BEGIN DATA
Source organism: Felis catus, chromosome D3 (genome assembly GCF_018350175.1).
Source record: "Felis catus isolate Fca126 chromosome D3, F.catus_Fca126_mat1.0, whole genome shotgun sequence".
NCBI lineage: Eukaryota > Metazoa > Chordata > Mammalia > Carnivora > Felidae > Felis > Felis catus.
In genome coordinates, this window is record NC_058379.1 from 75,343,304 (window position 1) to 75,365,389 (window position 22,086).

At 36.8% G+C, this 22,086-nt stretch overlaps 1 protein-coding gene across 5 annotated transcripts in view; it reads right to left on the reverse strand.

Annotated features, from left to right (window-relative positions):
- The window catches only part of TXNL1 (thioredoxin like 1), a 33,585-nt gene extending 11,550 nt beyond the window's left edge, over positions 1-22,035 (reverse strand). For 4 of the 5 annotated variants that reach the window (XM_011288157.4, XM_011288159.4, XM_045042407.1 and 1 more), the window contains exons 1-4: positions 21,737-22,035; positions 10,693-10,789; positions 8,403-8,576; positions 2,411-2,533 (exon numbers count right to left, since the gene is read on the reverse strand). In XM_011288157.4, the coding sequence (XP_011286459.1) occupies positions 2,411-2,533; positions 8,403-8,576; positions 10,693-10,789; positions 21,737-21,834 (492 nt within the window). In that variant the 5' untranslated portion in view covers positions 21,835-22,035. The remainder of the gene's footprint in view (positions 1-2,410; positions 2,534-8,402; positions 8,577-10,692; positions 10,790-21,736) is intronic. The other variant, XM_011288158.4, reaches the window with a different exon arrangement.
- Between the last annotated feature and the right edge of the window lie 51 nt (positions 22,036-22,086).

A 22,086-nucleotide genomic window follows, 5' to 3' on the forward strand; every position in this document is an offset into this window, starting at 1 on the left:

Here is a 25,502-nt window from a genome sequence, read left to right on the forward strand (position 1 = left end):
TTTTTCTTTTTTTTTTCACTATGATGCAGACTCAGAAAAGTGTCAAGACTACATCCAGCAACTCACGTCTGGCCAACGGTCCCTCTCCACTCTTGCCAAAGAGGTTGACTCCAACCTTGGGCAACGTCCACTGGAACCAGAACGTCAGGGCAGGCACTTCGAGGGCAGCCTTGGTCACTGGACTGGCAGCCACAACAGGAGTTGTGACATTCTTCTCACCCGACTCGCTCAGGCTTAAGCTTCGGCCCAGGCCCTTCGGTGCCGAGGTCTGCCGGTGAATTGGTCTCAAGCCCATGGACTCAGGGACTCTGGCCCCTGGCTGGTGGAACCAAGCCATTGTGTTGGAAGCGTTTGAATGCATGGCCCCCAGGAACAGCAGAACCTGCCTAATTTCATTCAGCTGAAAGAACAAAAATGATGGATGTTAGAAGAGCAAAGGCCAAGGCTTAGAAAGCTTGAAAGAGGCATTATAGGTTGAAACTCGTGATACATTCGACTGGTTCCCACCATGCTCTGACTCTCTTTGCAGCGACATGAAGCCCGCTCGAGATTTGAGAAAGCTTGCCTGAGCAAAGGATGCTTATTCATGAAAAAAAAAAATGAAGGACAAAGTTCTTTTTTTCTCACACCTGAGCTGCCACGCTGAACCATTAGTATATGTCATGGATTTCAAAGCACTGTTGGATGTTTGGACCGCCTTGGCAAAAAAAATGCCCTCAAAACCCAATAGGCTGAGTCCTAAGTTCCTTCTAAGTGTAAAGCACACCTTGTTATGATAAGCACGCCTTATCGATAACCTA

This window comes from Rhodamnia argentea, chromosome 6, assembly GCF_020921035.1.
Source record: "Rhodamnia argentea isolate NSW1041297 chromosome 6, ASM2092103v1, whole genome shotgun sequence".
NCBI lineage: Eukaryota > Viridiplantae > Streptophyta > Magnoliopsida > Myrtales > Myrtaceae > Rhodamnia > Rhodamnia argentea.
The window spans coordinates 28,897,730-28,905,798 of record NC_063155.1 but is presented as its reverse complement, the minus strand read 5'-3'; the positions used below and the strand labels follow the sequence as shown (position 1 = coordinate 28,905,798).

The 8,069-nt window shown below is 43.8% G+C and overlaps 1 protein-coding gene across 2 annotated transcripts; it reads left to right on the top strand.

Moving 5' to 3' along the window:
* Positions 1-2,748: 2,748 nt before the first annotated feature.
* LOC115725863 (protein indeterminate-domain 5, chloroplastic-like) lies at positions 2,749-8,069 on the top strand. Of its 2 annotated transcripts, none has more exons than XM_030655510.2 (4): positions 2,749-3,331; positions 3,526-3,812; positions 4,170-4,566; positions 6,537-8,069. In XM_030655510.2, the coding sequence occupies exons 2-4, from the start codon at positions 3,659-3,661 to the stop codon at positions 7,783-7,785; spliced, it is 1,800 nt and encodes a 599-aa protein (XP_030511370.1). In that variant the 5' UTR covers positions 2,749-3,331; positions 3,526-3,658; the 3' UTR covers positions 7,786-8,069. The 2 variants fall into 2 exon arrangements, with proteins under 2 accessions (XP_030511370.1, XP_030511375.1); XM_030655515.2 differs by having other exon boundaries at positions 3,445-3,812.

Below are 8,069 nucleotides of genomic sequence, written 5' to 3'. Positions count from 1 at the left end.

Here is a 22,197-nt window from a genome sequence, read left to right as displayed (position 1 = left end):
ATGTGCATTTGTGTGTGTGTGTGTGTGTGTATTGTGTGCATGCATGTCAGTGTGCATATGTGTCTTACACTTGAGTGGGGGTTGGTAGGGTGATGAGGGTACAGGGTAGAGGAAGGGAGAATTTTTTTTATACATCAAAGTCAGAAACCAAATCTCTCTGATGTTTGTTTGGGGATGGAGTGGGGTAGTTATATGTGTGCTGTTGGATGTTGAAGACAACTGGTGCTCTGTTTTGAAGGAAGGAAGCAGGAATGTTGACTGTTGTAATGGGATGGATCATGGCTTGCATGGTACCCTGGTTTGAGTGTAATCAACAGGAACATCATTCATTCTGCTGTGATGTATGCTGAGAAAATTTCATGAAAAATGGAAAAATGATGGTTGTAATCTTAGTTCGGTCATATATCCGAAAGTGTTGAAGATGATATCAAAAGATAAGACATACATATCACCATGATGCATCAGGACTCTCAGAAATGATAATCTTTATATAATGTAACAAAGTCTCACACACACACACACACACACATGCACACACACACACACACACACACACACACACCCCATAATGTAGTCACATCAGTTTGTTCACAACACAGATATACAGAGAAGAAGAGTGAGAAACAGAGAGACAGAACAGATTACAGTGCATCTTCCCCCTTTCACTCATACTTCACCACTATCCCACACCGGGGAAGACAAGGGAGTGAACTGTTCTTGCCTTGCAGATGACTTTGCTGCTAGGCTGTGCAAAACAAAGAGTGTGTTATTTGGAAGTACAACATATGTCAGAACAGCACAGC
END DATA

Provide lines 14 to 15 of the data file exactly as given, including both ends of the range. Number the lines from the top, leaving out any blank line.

NCBI lineage: Eukaryota > Viridiplantae > Streptophyta > Magnoliopsida > Myrtales > Myrtaceae > Rhodamnia > Rhodamnia argentea.
The window spans coordinates 28,897,730-28,905,798 of record NC_063155.1 but is presented as its reverse complement, the minus strand read 5'-3'; the positions used below and the strand labels follow the sequence as shown (position 1 = coordinate 28,905,798).